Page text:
We stay in the game by continually loaning money to China or ourselves. When we buy goods, the Chinese have US Dollars. They can spend them, or invest them. They choose to buy government bonds rather than spend the money in the USA.

So, perhaps their bonds become worth less, over time. That is the risk the Chinese take. They should have invested in the USA instead, or bought more goods from us.

The USA could pay off all the bonds, owned by all parties, just by returning the cash. The treasury would borrow enough from the Federal Reserve to pay them off. And then default, or print money to pay back the Federal Reserve.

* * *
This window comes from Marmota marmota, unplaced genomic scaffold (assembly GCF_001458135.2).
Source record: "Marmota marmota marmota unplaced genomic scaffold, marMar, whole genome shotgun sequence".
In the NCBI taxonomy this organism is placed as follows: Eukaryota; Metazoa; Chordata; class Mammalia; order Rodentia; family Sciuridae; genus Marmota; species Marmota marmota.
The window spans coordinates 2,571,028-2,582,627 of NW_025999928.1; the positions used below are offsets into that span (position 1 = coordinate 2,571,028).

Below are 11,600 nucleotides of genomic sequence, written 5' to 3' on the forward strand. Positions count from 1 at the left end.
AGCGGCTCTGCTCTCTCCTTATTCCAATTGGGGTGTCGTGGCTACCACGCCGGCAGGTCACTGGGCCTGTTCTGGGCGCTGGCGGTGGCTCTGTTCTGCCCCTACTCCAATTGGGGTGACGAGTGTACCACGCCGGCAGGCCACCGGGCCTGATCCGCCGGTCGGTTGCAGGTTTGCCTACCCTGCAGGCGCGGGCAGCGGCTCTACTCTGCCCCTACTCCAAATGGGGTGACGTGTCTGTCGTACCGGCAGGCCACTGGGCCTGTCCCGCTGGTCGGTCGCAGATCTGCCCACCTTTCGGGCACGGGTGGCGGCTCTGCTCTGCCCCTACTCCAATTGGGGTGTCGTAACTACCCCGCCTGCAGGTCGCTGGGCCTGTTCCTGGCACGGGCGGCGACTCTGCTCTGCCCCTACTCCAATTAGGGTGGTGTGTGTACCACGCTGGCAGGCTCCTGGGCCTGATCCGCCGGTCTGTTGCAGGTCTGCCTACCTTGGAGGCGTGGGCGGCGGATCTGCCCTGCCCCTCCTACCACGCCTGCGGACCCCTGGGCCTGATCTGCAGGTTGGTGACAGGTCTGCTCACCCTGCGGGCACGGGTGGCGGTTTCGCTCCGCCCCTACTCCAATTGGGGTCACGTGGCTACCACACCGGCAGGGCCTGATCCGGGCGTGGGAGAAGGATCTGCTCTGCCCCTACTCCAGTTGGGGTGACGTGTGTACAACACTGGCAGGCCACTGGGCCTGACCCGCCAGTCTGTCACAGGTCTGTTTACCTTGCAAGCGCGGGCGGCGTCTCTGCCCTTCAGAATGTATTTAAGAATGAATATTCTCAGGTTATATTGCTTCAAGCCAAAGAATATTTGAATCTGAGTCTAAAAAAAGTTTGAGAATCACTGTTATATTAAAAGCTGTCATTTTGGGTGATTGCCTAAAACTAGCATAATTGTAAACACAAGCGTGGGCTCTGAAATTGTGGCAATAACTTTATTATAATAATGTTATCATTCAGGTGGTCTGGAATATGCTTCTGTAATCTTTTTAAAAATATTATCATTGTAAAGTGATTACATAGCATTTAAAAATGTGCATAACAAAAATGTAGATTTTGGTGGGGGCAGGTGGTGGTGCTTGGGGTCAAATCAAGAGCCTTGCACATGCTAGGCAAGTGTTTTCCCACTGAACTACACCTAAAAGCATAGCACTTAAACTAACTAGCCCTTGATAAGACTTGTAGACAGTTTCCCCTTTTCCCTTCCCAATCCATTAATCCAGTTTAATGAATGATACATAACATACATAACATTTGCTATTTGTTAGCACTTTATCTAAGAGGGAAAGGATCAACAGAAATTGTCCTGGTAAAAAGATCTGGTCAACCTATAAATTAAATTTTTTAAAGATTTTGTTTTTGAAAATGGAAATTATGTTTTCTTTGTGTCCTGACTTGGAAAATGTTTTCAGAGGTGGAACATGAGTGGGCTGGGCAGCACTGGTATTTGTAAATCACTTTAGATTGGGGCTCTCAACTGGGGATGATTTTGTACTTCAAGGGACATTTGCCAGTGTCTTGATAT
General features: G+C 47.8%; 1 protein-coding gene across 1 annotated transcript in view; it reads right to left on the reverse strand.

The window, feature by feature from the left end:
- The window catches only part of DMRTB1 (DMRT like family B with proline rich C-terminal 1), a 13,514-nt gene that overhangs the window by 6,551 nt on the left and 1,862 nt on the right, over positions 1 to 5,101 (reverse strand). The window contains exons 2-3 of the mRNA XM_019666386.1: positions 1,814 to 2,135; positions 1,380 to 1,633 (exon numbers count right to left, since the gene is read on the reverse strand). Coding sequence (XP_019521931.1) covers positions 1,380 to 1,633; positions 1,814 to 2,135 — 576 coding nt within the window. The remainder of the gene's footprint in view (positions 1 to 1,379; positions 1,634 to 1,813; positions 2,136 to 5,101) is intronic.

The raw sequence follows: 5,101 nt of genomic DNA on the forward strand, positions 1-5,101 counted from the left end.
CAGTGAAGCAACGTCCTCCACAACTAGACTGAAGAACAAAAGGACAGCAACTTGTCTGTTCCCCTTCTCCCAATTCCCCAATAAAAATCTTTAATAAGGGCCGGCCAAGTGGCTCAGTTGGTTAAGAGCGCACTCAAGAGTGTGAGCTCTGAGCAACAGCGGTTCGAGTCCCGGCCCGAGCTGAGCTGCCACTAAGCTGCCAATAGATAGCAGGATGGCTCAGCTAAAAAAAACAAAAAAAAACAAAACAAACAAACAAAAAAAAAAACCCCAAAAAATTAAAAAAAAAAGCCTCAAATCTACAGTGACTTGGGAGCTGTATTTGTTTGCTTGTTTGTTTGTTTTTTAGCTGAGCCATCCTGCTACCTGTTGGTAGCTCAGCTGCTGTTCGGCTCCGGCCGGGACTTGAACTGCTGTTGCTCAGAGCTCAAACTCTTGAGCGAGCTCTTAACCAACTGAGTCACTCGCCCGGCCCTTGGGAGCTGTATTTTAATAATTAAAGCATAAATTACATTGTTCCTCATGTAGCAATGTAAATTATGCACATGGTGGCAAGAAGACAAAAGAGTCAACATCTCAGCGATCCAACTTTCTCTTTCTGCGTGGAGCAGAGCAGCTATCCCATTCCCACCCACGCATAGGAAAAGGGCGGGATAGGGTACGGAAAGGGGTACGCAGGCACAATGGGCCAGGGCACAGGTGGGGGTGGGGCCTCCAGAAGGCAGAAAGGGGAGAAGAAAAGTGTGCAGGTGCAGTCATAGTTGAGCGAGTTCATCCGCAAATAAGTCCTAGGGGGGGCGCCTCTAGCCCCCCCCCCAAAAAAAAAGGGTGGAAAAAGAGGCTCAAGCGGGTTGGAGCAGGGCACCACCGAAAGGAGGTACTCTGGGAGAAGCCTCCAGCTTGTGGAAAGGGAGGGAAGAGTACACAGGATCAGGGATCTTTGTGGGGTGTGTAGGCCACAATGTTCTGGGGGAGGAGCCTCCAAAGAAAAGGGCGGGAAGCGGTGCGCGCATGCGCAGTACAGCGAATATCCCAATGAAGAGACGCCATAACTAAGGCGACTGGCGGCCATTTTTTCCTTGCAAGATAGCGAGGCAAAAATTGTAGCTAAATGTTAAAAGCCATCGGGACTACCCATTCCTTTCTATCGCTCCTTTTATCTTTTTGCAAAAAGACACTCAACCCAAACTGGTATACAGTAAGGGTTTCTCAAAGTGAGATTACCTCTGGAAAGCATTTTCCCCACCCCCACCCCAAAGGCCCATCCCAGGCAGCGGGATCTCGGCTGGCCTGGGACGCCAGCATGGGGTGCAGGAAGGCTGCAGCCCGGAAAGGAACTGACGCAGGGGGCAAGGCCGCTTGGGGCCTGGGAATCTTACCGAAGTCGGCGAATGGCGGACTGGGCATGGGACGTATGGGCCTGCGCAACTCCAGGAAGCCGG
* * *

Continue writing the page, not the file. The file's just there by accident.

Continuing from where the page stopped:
It is a game played out over time, throughout time. I am more worried that crime goes unpunished, and hard working people give up due to high taxes and lack of incentives. Once Chaos reigns, monetary policy is moot.
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Old 11-08-2014, 06:51 AM   #24
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I can't get excited about any of this. I am about as well prepared to ER as is reasonable and figure that fretting over what might lead the world to crash down around me won't make a difference and will miss the black swan that gets me in any event.
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Old 11-08-2014, 06:53 AM   #25
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Many years ago, I was in a meeting and someone brought up "hedonic regression"...our boss, who was sooooooo much smarter than any of us idiots thought we were talking about "hedonism" and asked that we stay on topic.

A true Dilbert moment!
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Old 11-08-2014, 08:59 AM   #26